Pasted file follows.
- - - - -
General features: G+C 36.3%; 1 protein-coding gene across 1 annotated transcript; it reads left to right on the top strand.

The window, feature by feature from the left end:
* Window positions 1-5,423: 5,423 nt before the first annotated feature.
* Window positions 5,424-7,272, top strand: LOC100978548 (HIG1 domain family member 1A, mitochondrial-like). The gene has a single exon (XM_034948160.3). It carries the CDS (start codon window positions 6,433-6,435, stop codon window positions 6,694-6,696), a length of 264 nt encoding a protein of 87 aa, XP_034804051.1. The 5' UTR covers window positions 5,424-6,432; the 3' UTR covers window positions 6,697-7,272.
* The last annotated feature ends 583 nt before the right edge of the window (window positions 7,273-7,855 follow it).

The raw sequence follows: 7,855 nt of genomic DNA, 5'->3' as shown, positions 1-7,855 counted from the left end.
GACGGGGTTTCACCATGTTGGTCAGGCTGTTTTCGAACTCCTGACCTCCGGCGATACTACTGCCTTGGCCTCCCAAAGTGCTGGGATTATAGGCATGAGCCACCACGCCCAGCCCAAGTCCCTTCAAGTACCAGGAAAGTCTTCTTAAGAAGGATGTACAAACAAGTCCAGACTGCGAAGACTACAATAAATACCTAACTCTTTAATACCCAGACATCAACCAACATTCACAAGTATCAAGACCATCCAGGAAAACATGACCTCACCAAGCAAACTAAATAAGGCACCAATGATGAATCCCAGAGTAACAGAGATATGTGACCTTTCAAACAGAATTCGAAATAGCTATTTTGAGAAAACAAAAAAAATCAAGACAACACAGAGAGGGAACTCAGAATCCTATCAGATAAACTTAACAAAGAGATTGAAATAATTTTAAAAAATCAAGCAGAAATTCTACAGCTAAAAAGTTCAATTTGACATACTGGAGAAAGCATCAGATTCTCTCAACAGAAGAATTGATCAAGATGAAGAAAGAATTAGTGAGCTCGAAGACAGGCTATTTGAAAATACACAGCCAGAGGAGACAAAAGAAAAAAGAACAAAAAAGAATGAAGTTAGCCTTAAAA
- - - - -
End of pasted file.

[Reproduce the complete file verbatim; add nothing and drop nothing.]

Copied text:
General features: G+C 36.3%; 1 protein-coding gene across 1 annotated transcript; it reads left to right on the top strand.

The window, feature by feature from the left end:
* Window positions 1-5,423: 5,423 nt before the first annotated feature.
* Window positions 5,424-7,272, top strand: LOC100978548 (HIG1 domain family member 1A, mitochondrial-like). The gene has a single exon (XM_034948160.3). It carries the CDS (start codon window positions 6,433-6,435, stop codon window positions 6,694-6,696), a length of 264 nt encoding a protein of 87 aa, XP_034804051.1. The 5' UTR covers window positions 5,424-6,432; the 3' UTR covers window positions 6,697-7,272.
* The last annotated feature ends 583 nt before the right edge of the window (window positions 7,273-7,855 follow it).

The raw sequence follows: 7,855 nt of genomic DNA, 5'->3' as shown, positions 1-7,855 counted from the left end.
GACGGGGTTTCACCATGTTGGTCAGGCTGTTTTCGAACTCCTGACCTCCGGCGATACTACTGCCTTGGCCTCCCAAAGTGCTGGGATTATAGGCATGAGCCACCACGCCCAGCCCAAGTCCCTTCAAGTACCAGGAAAGTCTTCTTAAGAAGGATGTACAAACAAGTCCAGACTGCGAAGACTACAATAAATACCTAACTCTTTAATACCCAGACATCAACCAACATTCACAAGTATCAAGACCATCCAGGAAAACATGACCTCACCAAGCAAACTAAATAAGGCACCAATGATGAATCCCAGAGTAACAGAGATATGTGACCTTTCAAACAGAATTCGAAATAGCTATTTTGAGAAAACAAAAAAAATCAAGACAACACAGAGAGGGAACTCAGAATCCTATCAGATAAACTTAACAAAGAGATTGAAATAATTTTAAAAAATCAAGCAGAAATTCTACAGCTAAAAAGTTCAATTTGACATACTGGAGAAAGCATCAGATTCTCTCAACAGAAGAATTGATCAAGATGAAGAAAGAATTAGTGAGCTCGAAGACAGGCTATTTGAAAATACACAGCCAGAGGAGACAAAAGAAAAAAGAACAAAAAAGAATGAAGTTAGCCTTAAAA